By now the strange thoughts have more or less subsided; you’re extra careful in the shower with a slippery baby, and you round the corner watching his head so it doesn’t brush the brick. You trust your dogs but you still never leave him unattended during the perfect amount of tummy time he is getting. And suddenly he’s sitting up, you’re trying real food and the routine you naively thought you had established has vanished, just like the full night’s sleep you used to know. He’s reaching for toys, he’s so clever. But don’t tell him that, you want him to have a growth mindset so that he strives to achieve.

And just when you think you have some semblance of control over just about everything, he’s got a rash, he’s not eating, he’s not sleeping, he has cut a tooth. His gorgeous gummy smile has disappeared and he’s learning how to get a reaction from you. Somewhere along the road your patience became infinite for him; you exist because he exists and it doesn’t seem like it was ever meant to be any other way. His eyes look into what seems like your very soul; there is nothing more real than the connection you feel when he’s attached to your body. Family and friends excuse his want to be in your arms instead of theirs as something to do with milk, but you know it’s much deeper than that. You constantly wonder whether you’re doing things right, and you feel a sense of accomplishment when you see heavily pregnant women with no other children in tow. You catch yourself wondering if they know what they’re in for, before comprehending that they, of course, do not.

The journey is bumpy; you ache in parts of your body that used to work just fine. He’s gone from 3.45kg to 10 and he’s walking. You’re buying him shoes and admiring his squatting technique. He’s got 8 teeth and more coming. This person who was little but a whisper has turned from just that into a pint sized pocket rocket who suddenly no longer needs to nap during the day. But still there are the questions that loom when things aren’t going well: has he eaten enough? Slept enough? Had enough stimulation for his developing brain? Social interaction? Education? What is he picking up off the floor? When did my floors become so filthy? How close should I be in order to catch him when he overbalances, but also so that he can learn without someone standing over him? Should I go back to work? Should I put him in daycare?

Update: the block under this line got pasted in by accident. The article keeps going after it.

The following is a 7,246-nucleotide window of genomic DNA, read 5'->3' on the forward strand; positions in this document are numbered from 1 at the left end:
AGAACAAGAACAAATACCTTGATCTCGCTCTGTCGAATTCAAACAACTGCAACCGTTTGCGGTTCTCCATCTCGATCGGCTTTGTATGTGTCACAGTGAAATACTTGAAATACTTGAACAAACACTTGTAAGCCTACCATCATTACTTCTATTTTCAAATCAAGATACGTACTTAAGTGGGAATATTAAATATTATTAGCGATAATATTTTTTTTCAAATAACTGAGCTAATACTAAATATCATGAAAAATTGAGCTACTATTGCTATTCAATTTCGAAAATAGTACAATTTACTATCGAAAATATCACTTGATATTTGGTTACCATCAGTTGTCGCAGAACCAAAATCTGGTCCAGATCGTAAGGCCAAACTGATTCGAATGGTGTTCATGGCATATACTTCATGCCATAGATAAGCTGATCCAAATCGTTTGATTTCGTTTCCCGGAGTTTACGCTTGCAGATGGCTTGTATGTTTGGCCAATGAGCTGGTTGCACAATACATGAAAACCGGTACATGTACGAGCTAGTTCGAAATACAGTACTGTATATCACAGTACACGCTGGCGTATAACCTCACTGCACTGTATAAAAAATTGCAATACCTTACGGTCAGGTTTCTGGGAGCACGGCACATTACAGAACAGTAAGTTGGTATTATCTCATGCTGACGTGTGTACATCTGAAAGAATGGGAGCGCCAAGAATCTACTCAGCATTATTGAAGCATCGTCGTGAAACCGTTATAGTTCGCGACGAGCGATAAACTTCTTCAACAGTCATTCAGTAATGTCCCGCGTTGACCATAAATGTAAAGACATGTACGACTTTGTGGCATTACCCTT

Am I a good mum?

And you hear your own language change: be gentle with the dogs. That plant is a living thing so we shouldn’t rip off its leaves. Yucky, don’t put that in your mouth.

Life is more incredible than ever before; you watch him marvel over passing birds, the wind through the trees, this beautiful flower, a stone, a leaf, water rushing out of a tap. You want to be around him always, at the same time you feel starved of time for yourself. You don’t want to leave him but you daydream about getting a massage, a pedicure, your hair done. You want to go to the gym but settle for a walk. You wonder how you ever filled your time before he existed. You see that life is vastly different but you wouldn’t change it for literally anything. The face you see when you enter his room cancels out the nights you’ve gone to him, zombie-like, three or four times in order to calm him. The way he totters down the hallway could bring you to your knees and his voice, his breath, still hot and milky sweet even at 11 months old is all you ever want to smell. Your heart is full in a way that can’t be replicated and you feel a sense of unquestionable oneness, of unequivocal completeness.

I tell people time and time again that deciding to have a baby was the best decision I’ve ever made. And I stand by it. This has been only a tiny snippet of my life over the last year. There are more intimate details, and there are more public details, but this I captured in one sitting on a Tuesday evening, in my living room. Hope you enjoyed it.


by Gabrielle.

Skills

Posted on

March 28, 2018

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Nikki's Story

Nikki was 17 and hadn't been living in Australia for long when she discovered she was pregnant. She chose Nahla.